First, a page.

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The dynamics of local employment in France

  • Pierre-Philippe Combes

    (EXT)

  • Thierry Magnac

    (Laboratoire d'Economie Appliquée, INRA)

  • Jean-Marc Robin

    (Laboratoire d'Economie Appliquée, INRA)

L'article étudie l'impact de la structure économique locale sur la croissance locale de l'emploi. Cette croissance de l'emploi est décomposée en croissance interne (la croissance de la taille des établissements) et croissance externe (la création de nouveaux établissements). Les auteurs estiment de manière simultanée la dynamique de ces deux variables en utilisant des données de panel. Leurs observations sont annuelles et portent sur 36 secteurs et 341 zones entre 1984 et 1993. Pour modéliser la dynamique de court terme, ils montrent qu'il est très important de bien contrôler la présence d'effets fixes et l'endogenéité. Leur modèle préféré a une dynamique courte (ARMA (1,1)) et les externalités contemporaines dominent les externalités dynamiques. De plus, alors que les effets fixes expliquent la plus grande part de la variation spatiale des tailles d'établissement, la création d'emploi est principalement déterminée par la structure économique locale contemporaine. Les politiques ciblées sur la création de nouveaux établissements devraient être plus efficaces. Par exemple, les zones de grande taille, dotées d'un petit nombre de secteurs de taille égale, devant des établissements plus petits, expérimentent une croissance plus forte de l'emploi.

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Paper provided by Institut National de la Recherche Agronomique, France in its series Working Papers with number 155391.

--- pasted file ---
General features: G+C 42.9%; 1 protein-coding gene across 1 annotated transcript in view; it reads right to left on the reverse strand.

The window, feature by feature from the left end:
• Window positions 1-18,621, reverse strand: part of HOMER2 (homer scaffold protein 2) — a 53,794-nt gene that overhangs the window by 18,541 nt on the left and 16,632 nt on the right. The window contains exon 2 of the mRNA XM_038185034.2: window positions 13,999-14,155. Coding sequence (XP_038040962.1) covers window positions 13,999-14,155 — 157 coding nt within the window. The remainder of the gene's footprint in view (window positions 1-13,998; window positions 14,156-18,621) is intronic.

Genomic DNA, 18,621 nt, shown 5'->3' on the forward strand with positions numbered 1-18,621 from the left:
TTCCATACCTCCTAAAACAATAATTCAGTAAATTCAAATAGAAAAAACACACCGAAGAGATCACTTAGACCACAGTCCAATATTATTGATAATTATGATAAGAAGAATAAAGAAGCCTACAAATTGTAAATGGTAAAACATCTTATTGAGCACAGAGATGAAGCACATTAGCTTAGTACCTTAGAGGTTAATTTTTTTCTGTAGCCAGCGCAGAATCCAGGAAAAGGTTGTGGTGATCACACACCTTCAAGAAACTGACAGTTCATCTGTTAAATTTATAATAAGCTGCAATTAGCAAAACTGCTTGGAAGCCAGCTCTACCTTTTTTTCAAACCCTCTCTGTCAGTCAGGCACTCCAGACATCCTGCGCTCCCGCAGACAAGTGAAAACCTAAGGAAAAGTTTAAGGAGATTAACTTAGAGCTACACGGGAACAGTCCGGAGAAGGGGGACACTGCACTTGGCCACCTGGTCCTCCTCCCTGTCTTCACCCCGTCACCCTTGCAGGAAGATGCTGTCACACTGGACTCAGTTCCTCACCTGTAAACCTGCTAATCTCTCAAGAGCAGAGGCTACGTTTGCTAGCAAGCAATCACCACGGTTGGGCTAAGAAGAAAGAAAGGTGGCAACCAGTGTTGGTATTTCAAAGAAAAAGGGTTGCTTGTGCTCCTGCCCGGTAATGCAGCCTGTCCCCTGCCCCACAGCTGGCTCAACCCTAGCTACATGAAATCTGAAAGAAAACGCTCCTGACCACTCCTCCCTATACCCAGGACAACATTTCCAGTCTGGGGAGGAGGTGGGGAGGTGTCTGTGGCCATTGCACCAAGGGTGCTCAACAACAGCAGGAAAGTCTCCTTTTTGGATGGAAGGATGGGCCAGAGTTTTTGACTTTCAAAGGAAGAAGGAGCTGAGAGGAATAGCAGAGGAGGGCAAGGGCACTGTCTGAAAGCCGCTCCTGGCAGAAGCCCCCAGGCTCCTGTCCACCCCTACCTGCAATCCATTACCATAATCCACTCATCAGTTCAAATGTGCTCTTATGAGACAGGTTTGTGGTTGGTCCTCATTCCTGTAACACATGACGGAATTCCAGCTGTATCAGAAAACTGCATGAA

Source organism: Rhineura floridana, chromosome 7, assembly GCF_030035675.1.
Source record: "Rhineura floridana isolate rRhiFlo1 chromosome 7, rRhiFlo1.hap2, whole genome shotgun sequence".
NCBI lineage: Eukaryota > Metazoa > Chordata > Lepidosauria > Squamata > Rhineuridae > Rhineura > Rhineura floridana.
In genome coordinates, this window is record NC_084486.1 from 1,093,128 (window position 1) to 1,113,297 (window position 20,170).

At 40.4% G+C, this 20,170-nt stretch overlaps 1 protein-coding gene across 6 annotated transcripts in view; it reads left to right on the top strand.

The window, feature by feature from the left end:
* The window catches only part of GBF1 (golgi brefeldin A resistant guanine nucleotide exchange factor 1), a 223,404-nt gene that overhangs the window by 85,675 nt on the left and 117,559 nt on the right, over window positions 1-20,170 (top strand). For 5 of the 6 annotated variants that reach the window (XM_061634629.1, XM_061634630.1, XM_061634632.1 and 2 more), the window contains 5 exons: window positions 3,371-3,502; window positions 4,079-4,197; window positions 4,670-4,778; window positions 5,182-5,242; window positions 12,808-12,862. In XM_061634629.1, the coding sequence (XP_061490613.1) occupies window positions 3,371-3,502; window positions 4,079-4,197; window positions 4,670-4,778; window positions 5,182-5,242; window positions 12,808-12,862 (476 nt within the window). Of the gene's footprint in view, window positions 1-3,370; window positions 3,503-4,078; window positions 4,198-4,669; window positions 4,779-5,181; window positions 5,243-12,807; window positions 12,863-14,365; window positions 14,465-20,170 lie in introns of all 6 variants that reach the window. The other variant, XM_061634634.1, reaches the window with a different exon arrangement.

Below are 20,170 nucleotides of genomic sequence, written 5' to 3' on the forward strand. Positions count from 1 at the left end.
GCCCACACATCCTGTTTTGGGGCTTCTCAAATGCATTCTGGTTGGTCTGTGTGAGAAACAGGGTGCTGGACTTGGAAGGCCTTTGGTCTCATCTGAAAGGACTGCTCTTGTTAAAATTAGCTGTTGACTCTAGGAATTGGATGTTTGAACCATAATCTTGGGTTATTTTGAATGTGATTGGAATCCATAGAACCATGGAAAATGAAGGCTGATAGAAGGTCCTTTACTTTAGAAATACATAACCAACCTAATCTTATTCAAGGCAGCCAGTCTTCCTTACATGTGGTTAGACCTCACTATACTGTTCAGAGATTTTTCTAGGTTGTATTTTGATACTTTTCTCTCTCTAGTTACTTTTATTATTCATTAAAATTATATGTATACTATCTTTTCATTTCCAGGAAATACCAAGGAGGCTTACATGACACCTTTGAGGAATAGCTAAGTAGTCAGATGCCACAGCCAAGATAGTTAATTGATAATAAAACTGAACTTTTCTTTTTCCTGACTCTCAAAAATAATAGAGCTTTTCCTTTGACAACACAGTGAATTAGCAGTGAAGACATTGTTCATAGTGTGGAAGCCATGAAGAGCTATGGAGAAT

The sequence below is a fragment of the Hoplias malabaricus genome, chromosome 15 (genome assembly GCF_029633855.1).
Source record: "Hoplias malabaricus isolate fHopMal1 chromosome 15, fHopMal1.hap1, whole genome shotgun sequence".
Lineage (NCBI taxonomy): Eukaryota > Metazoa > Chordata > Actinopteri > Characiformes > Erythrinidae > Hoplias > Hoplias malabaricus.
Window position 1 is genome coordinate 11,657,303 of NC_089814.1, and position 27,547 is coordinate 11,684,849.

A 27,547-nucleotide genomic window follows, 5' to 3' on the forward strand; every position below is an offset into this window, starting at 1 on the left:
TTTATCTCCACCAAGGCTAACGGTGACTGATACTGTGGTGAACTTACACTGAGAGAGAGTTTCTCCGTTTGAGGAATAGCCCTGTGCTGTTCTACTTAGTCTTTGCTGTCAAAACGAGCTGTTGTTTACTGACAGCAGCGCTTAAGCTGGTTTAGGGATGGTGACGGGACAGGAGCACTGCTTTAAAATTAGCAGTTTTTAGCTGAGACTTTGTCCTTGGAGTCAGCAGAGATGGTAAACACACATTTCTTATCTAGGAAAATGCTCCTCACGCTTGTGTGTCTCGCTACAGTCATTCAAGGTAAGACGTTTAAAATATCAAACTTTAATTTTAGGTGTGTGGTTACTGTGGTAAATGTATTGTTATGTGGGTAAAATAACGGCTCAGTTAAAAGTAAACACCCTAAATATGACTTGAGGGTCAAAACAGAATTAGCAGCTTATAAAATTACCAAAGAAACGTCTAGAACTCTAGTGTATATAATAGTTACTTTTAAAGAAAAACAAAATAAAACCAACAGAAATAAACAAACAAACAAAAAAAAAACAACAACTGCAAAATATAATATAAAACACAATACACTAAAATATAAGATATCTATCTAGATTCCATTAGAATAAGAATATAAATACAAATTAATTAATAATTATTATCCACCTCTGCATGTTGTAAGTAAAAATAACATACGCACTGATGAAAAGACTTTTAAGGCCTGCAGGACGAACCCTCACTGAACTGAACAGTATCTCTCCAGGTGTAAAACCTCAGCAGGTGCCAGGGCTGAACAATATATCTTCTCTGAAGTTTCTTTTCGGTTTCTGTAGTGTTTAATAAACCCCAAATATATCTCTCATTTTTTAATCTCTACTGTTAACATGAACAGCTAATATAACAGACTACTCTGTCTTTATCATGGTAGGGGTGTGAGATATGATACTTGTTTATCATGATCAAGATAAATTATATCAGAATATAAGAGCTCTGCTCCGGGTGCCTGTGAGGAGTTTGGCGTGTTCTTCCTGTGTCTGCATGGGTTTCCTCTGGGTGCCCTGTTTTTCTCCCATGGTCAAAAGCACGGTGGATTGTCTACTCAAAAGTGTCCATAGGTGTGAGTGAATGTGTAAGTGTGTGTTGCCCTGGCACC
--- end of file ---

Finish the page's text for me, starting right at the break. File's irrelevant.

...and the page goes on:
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Length: 217-243
Date of creation: 2004
Date of revision:
Publication status: Published in Journal of Urban Economics
Handle: RePEc:inr:wpaper:155391
Note: Egalement paru dans : Document de travail du CREST ; 2003-15
Contact details of provider: Postal: 4, Allée Adolphe Bobierre, CS 61103, 35011 Rennes Cedex
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  1. R Blundell & Steven Bond, . "Initial conditions and moment restrictions in dynamic panel data model," Economics Papers W14&104., Economics Group, Nuffield College, University of Oxford.
  2. Gilles Duranton & Diego Puga, 2001. "Nursery Cities: Urban Diversity, Process Innovation, and the Life Cycle of Products," American Economic Review, American Economic Association, vol. 91(5), pages 1454-1477, December.
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  8. J. Vernon Henderson & Ari Kuncoro & Matthew Turner, 1992. "Industrial Development in Cities," NBER Working Papers 4178, National Bureau of Economic Research, Inc.
  9. Fujita, Masahisa & Mori, Tomoya & Henderson, J. Vernon & Kanemoto, Yoshitsugu, 2004. "Spatial distribution of economic activities in Japan and China," Handbook of Regional and Urban Economics, in: J. V. Henderson & J. F. Thisse (ed.), Handbook of Regional and Urban Economics, edition 1, volume 4, chapter 65, pages 2911-2977 Elsevier.
  10. Steven J. Davis & John Haltiwanger & Scott Schuh, 1993. "Small Business and Job Creation: Dissecting the Myth and Reassessing theFacts," NBER Working Papers 4492, National Bureau of Economic Research, Inc.
  11. Pierre-Philippe Combes & Henry G. Overman, 2003. "The spatial distribution of economic activities in the European Union," LSE Research Online Documents on Economics 20023, London School of Economics and Political Science, LSE Library.
  12. Encaoua, David & Jacquemin, Alexis, 1980. "Degree of Monopoly, Indices of Concentration and Threat of Entry," International Economic Review, Department of Economics, University of Pennsylvania and Osaka University Institute of Social and Economic Research Association, vol. 21(1), pages 87-105, February.
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